Happiness For Dummies
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Happiness can be taught just as easily as unhappiness. Your own actions will serve as a lesson to your children. Helping your child learn what it takes to achieve happiness is a parental gift that keeps on giving.

Make sure your happy message gets through

Listen to your child and adapt your language to hers. If your child can’t understand you, he can’t learn from you. Focus on the message you’re trying to convey to your child, and then figure out the best way — not the most complicated way or the most technical way — to convey that message.

Show your child that generosity and happiness begins at home

The smallest of children can learn the joy of giving. At the holidays, when you see people ringing the bell for the Salvation Army, give your little one a little money to put in the kettle, and let him be the one to drop it in. (Put some money in yourself, too, so he sees that giving is something you value, too.)

Engage in generous activities as a family. And when your child does something generous, be sure to let him know how proud you are of him.

Help your child be a happy loser

Don’t let your child grow up thinking that happiness is tied to winning — it’s not. But if your child thinks it is, he’ll hate himself and be unhappy when he loses. So how do most kids get the crazy idea that winning is everything? From their parents.

If you charge out onto the ball field and scream at your child when he loses a game, you’re teaching him that winning matters more than anything.

Some parents believe that it’s wrong — in fact, psychologically damaging — to beat their kids at a game. Don’t fall prey to this notion. It’s just as important to show him that losing isn’t the end of the world.

Allow for imperfections to be happy

If you insist on having a perfect child, you’ll only end up disappointed and unhappy — and your child will see that disappointment in your eyes.

All human beings have flaws, warts, frailties, and imperfections that, along with certain unique talents, define our personalities. Kids need to know that there is no such thing as perfection.

Your child needs you to give her a break now and then. She needs to hear you say, “I love you. No one is perfect.”

Let your child see you happy

Emotions are contagious. If your child sees you looking sad and unhappy all the time, she’ll most likely end up feeling the same way. The good news is that the same is true for happiness: If your kid sees that you’re happy, she’ll likely be happier. Children need to see you smile and they need to hear you laugh. Kids are like sponges: They soak up everything around them.

Be your child’s happiness coach

As the first influential adult in your child’s life, you have a unique opportunity to be his emotional coach. Here are some tips to keep in mind:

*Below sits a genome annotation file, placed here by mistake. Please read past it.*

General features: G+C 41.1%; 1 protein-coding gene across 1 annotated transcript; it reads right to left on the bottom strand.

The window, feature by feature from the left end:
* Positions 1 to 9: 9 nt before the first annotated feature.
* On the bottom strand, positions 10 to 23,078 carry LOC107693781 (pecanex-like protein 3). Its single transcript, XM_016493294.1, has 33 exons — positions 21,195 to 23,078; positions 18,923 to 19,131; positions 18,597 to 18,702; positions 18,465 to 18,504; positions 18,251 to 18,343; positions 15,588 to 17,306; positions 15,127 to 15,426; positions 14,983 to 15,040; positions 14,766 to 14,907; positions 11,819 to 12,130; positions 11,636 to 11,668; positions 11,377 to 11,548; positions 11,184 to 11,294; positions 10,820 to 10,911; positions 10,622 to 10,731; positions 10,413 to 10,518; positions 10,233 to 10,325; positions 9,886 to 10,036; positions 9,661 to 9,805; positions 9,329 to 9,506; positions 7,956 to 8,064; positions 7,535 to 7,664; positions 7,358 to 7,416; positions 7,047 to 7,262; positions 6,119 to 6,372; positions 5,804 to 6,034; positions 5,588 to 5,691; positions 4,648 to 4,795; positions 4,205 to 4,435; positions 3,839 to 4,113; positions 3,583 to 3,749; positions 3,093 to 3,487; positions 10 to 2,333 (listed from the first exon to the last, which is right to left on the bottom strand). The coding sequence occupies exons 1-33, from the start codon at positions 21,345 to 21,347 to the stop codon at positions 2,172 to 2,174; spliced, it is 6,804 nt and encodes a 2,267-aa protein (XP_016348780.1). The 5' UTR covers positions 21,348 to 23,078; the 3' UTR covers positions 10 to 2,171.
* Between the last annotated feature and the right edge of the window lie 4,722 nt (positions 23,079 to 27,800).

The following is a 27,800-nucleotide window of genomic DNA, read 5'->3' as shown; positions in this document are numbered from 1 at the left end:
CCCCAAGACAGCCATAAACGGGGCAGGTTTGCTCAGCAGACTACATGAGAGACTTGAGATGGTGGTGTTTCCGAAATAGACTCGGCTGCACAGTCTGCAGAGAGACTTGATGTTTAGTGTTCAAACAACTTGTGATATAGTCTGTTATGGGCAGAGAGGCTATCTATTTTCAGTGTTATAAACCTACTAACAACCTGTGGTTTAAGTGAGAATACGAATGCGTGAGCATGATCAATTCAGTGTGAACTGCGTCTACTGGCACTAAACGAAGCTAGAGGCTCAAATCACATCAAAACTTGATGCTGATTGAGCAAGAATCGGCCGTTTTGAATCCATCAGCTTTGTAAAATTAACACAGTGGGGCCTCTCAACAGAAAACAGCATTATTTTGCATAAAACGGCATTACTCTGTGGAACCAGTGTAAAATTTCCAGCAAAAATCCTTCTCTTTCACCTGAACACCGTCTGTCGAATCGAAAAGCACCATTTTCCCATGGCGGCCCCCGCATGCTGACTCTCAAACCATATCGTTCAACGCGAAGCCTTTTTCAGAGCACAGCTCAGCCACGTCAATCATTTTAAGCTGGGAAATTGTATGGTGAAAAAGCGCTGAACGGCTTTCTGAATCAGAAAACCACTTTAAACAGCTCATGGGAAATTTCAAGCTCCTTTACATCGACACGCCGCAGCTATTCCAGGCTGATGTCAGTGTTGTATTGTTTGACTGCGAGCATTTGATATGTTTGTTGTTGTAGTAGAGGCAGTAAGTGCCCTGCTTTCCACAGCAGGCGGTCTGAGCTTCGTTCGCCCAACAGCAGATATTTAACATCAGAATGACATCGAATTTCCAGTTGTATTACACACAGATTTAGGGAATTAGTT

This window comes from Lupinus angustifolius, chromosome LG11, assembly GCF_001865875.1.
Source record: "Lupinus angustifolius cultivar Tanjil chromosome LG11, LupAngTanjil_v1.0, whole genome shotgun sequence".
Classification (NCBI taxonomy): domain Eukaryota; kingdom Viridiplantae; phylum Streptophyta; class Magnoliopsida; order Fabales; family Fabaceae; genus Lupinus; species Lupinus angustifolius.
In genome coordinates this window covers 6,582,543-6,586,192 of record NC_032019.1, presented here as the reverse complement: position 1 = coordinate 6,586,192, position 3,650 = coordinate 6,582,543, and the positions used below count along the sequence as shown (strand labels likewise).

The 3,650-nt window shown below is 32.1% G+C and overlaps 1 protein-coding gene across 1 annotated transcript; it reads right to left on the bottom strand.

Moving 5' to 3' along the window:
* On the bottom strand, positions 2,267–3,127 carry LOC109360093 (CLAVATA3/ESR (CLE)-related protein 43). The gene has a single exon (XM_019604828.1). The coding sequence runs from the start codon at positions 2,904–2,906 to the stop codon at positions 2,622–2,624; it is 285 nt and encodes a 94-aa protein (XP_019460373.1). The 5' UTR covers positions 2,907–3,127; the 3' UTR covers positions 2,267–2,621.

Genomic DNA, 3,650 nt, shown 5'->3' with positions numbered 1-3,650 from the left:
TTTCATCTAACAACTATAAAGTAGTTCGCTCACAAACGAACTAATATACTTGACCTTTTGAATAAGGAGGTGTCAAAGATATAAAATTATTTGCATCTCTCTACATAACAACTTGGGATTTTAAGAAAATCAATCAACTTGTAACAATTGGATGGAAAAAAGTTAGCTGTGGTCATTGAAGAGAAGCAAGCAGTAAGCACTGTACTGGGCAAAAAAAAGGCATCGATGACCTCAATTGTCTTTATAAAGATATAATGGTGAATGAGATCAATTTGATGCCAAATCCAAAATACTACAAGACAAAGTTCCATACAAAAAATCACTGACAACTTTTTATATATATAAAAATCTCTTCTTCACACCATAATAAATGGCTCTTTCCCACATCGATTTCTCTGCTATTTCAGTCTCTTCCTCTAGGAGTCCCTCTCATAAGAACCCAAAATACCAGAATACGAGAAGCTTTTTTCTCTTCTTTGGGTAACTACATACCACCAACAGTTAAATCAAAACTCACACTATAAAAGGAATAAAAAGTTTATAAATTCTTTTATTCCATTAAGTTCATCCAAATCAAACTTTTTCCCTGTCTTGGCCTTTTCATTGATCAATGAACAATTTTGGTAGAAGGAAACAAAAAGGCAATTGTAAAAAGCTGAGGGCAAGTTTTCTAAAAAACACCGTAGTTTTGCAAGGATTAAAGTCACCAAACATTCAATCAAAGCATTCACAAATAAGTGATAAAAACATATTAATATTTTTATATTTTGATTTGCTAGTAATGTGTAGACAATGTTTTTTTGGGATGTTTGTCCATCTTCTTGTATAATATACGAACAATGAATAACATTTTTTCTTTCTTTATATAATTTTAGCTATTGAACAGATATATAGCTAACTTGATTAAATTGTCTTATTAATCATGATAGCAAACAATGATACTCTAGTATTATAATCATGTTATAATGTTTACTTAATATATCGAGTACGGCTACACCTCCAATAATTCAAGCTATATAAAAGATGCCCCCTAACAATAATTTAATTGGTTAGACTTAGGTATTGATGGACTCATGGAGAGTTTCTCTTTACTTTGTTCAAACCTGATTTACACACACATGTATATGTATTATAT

• Make raising a happy child your primary goal. Put happiness ahead of other important goals.

  • Be active and hands-on when you’re interacting with your child. Take your kid places where you’re happy and explain to him what it is about this place that makes you happy.

  • Be proactive. Don’t wait until you see that you child is unhappy before you do something about it.

Distinguish between needs and wants to teach happiness

Human needs are few: air, water, food, shelter. The rest of life is made up of wants. Your kid may want to spend endless hours playing video games. Believe it or not, every kid also wants to find some way to elicit the love and approval of her parents.

Your job as a parent is to help your child find acceptable and effective ways to satisfy her wants so she can have some hope of being happy. You need to show her which wants — to be the “boss” in children’s games, having the last word in family discussions — will not bring joy to her life.

Teach your child happiness through mastery

The most unhappy children are the lost children; misfits in a world where all the other kids are good at something and they’re not. They have no discernable adaptive skills, they’re not aware of their own talents, they’ve never been taught how to problem-solve — so, all that’s left is their anger.

Here are just some of the things you can help your child be a master of:

  • Reading

  • Writing

  • Playing well with others

  • Being interested in what other children want or like

  • Coloring within the lines

  • Studying

  • Being respectful of others

  • Playing sports

  • Leading

  • Playing a musical instrument

  • Competing

Encourage all forms of play to teach happiness

Play is a major source of happiness for children as well as adults. Not only does it make children happy, but it serves as the foundation of a human being’s social development.

Here are the main forms of happiness:

  • Solitary play: Sitting quietly and entertaining herself with some object or age-appropriate activity.

  • Parallel play: Playing alongside another child.

  • Associative play: Playing with another child.

Children also need to be exposed to competitive play as well as cooperative play. They need to play at games with rules and without rules.

Teach your child happiness through commitment and perseverance

Two of the most invaluable lessons a parent can teach a child are commitment and perseverance. Allow your child to be someone who is resilient and self-reliant; fully committed to life. Encourage your child to explore possibilities — try out for the track team or the debate team.

Perseverance means not being a quitter. You need to give your child a chance to finish something important, to feel the sense of pride and accomplishment that only comes at the end.

About This Article

This article is from the book:

About the book author:

W. Doyle Gentry, PhD, is a clinical psychologist, a distinguished Fellow in the American Psychological Association, and the Founding Editor of the Journal of Behavioral Medicine.

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